“Yeaaaaahhh, when I was in second grade, I had to do a diorama project where we had to invent an imaginary animal that lived in a real place. Diorama projects were the best because I love how you could create a whole world inside of a box however you want, unfortunately we only ever got to do the one. Anyways, I went home and opened my dad’s Astronomy book, and it happened to open to the page about Jupiters’ ice moon Europa. It said Europa could hold extraterrestrial life in warm oceans under the ice. Then, I do not know how or why I can still remember this, but my little second grade brain just started announcing, without even thinking: ‘The Europa Triopa is an arthropod that lives beneath the ice of Europa. It has three body segments, three eyes, three brains, three hearts, three genders etcetera.’ So, to answer your question Mr. Nevor, I am doing this so that I can send a probe into Europa’s ice, and see if they’re down there.”

Even though that was not quite what they were expecting to hear, at the same time, it kind of was. My endearing childhood story slowly started to touch the hearts of them, even Mr. Krauter, and their confusion and anger towards Professor Lee for letting me in, turned towards a direction of amusement, then admiration, then unavoidable curiosity...because...were they down there? *beep*, now they wanted to find out too.

“OK, let’s not mention that part to the press yet...” Mr Nevor said.
“What press?” I asked.
“And definitely don’t mention that part to the Chiefs either.” Said Mr. Krauter.
“What Chiefs?”
“Another thing you’re going to need to do, is the law states that you have to submit this design, in person, to the General Administration Service desk in Washington.” Nevor Said.
“OK. Where in Washington?” I asked.
“Pennsylvania Avenue.” Krauter said.
“Oh, THAT Washington.” I said, they all had a little bit of a chuckle. I said, “The *beep* one!” their chuckles increased to laughs, they’ve all heard that one before, except for Mr. Krauter, who lives and works in Washington DC. ‘I am starting to hate this guy’ thought Krauter.

I went home, bought a ticket to DC, walked into the General Administration building, and was met by the receptionist who did not take any notice or interest in my arrival.

“Hi, I need to submit a design...?” I said to her. Without looking up, and without any interest in what the answer would be, she asked “What kind?”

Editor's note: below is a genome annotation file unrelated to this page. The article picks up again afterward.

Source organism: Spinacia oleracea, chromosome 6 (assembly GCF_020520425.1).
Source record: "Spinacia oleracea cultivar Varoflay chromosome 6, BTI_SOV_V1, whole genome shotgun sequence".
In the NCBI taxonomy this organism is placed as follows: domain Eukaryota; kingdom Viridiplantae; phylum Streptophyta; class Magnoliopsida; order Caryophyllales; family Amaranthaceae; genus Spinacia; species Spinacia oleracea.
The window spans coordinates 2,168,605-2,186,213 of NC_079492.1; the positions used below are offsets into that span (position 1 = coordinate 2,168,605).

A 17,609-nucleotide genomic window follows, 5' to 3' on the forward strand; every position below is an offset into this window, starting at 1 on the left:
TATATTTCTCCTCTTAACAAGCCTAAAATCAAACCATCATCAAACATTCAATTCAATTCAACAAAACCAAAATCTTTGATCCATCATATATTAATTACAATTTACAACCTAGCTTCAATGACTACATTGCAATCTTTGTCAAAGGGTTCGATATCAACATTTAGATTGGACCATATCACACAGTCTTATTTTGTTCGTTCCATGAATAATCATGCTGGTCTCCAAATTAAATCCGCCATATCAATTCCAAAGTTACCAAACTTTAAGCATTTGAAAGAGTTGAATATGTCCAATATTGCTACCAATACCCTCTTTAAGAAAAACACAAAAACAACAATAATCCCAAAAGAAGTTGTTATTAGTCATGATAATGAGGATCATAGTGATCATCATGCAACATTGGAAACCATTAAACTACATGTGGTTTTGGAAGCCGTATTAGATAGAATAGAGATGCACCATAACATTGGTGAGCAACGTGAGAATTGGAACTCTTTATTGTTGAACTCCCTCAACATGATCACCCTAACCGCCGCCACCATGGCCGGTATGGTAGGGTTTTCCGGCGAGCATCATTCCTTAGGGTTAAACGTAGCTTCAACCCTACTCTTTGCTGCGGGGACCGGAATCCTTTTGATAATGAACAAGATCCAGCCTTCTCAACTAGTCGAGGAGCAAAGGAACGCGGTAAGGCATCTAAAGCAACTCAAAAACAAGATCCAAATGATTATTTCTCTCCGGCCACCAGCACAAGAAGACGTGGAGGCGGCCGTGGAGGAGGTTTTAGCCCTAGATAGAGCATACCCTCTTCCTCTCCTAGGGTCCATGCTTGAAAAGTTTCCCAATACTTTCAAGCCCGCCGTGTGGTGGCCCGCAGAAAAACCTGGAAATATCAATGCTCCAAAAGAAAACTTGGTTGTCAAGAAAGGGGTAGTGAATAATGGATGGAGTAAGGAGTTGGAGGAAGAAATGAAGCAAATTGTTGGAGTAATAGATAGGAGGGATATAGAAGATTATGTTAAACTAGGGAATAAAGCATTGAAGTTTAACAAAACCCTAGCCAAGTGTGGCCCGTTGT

Awkwardly, I said “...uh… a spaceship design...”

She looked up and said “Oh great! Put it in the pile with the rest of them!” and pointed to a large messy stack of papers, letters, and greasy napkins, that were all stacked in a container marked “Inbox.”

“The rest of them?” I asked.

“Believe it or not, you’re not the only one that came up with a spaceship design, or a brain-wash canceling tin-foil hat, or a space laser. Please put your design in with the rest of them.” She said with a fake, but not too fake to be obvious smile, and looked back down at her phone.

I was about to put my design on top of the gross pile, when a man in a suit walked in. The receptionist said something to the nature of “Hi boss” as he strolled up to the front desk. Without hesitation he grabbed the entire stack of “submissions” out of the “Inbox,” and unceremoniously dropped them all directly into the conveniently placed “Recycle Bin” next to the front desk. They made a hollow thud as he casually started strolling back to his office.

I spoke up “Uhh, Jeff Krauter...” The man stopped walking away “...told me to submit this design for the Chiefs of Staff to review?”

The man turned around and said, “Hey Rachel, who is this guy?” She shrugged. He looked at me and said, “How do you know Mr. Krauter?”

I said, “He told me to come here and give this to you guys.”

“*beep*, OK, come here.” I saw his demeanor change to fear, and confusion about what to do next, as he motioned me back into his office.

“What’s your name?”

“Zach East” I said.

“OK hold on.” He picked up the phone and started dialing. “...Hey, what did that one guy say about the IAEC project?...yeah this is the guy… yeah Jeff Krauter.”I spoke up.

“No, I’m not Jeff Krauter.” He looked at me and says off to the side of the phone to me.